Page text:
Editor’s Note: For Scientific American’s complete coverage of the Costa Concordia disaster see links at the end of this story.

After more than two and a half years and $1 billion, the capsized cruise ship Costa Concordia is about to set sail again, although it won’t be under its own power. The move could not come too soon, because the risk that it will damage the environment is much higher now than when the ship originally crashed near the Tuscan island of Giglio in January 2012.

If all goes well, the crippled vessel, which was rotated to an upright position (parbuckled) in September, will be lifted to the surface in an even riskier operation sometime around the middle of July—likely the 14th because the salvors working on the operation are superstitious enough to avoid having the refloat in progress on the 13th.

So far, the biggest problem the uplift team has faced was detachment of a flotation caisson in April. These caissons are large metal boxes into which compressed air will be pumped to float the ship. Salvage crews repaired and remounted the escaped caisson and are now finishing installation of the remaining ones. The Concordia will have 30 caissons in all to carry out the refloat. Once the ship has been lifted, two of the caissons will have to be refitted to help keep the craft ship afloat while it is being towed 240 kilometers to Genoa, where it will be dismantled.

Lifting the ship more than 12 meters off the giant underwater platforms that have been supporting it since September will take three or four days, but raising it the first two meters will be the most dangerous part of the exercise. That’s when the hull could crack and spill out a toxic stew of chemicals, rotten food and debris trapped since the shipwreck that has been swilling around inside the sunken ship for more than two years. If the hull breaks apart, the ship would likely never be removable from Giglio in one piece and would have to be dismantled in situ.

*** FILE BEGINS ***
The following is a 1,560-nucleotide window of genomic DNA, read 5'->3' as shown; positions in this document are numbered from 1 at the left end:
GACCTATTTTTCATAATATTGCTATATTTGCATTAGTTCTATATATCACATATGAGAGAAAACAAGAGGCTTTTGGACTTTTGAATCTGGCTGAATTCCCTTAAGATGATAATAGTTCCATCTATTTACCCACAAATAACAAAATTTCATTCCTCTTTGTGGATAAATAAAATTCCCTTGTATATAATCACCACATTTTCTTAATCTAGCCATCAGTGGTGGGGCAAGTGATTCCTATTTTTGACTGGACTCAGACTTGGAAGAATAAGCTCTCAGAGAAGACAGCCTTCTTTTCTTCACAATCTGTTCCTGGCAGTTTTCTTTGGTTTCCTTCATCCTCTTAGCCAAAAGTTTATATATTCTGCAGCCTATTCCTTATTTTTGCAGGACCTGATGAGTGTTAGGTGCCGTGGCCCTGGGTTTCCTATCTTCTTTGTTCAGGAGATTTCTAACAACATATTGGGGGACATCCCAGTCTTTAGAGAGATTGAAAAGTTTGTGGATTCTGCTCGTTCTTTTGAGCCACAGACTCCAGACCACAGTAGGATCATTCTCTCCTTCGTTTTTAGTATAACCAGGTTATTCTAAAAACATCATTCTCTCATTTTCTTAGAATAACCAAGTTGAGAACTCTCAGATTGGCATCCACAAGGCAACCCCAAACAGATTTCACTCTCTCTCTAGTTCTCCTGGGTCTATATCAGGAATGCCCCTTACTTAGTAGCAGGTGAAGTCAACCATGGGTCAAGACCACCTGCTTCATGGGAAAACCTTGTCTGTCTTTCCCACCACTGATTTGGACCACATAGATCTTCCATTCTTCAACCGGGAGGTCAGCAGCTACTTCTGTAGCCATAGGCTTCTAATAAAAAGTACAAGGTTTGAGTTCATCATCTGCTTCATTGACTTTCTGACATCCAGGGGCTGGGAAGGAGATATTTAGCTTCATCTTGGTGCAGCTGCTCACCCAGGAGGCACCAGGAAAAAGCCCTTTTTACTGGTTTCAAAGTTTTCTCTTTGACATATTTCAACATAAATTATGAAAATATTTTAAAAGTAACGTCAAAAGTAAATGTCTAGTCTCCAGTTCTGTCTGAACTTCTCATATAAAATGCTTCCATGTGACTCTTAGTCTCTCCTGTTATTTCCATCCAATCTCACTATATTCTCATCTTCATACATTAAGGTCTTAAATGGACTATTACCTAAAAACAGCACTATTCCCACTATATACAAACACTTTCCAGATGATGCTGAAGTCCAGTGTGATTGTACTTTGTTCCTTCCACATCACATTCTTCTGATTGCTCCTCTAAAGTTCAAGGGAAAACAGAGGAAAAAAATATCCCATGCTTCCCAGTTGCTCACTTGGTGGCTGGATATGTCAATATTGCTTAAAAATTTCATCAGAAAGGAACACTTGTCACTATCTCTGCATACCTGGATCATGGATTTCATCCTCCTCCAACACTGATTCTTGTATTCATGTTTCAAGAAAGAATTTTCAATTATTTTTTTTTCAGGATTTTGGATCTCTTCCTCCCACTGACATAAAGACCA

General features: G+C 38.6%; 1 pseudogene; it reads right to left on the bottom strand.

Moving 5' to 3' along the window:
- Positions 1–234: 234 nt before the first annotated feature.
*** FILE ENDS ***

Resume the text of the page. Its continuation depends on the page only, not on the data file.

Once the ship is floated two meters off the platforms, salvors will carry out crucial checks to make sure the ship has no hidden fissures or further structural damage. Then they will move it eastward some 30 meters to begin the full refloat. Franco Porcellacchia, project manager for Costa Cruises, told Scientific American that the ship will be then be lifted above the surface deck by deck, with salvage crews stopping after each new deck emerges to look for environmentally harmful substances as well as clean the debris so that it does not leak into the sea. Italy’s environmental ministry is “greatly concerned” that the wrecked ship will spew flotsam and contaminants all the way to Genoa. But the engineers working on the project and Costa Cruises (which is owned by American Carnival Cruises) have assured them that the pollution produced en route to Genoa will be “temporary and of little significance.”

The superficial debris that salvagers will remove before the vessel sets sail includes mattresses, suitcases and personal effects belonging to guests as well as fully stocked freezers (that could pop when the water pressure is eased) and entire restaurants with plates, utensils, tables and chairs. And even if the hull remains intact, bunker fuel left in the tanks and engines, along with other harmful chemicals such as cleaning supplies could also befoul the water if not removed promptly.

The risks posed by raising the ship are real but leaving the Costa Concordia in place is not an option because as the ship decays and saltwater and waves crash against it, the likelihood of pollution fouling the waters off Giglio rises. Salvors have told Scientific American that they cannot guarantee the ship would survive another winter intact. “It’s far more dangerous to the environment to leave it where it is than to tow it away,” said Franco Gabrielli, Italy’s Civil Protection chief, when he met with Giglio residents this week to explain the process. “It must go as soon as possible.”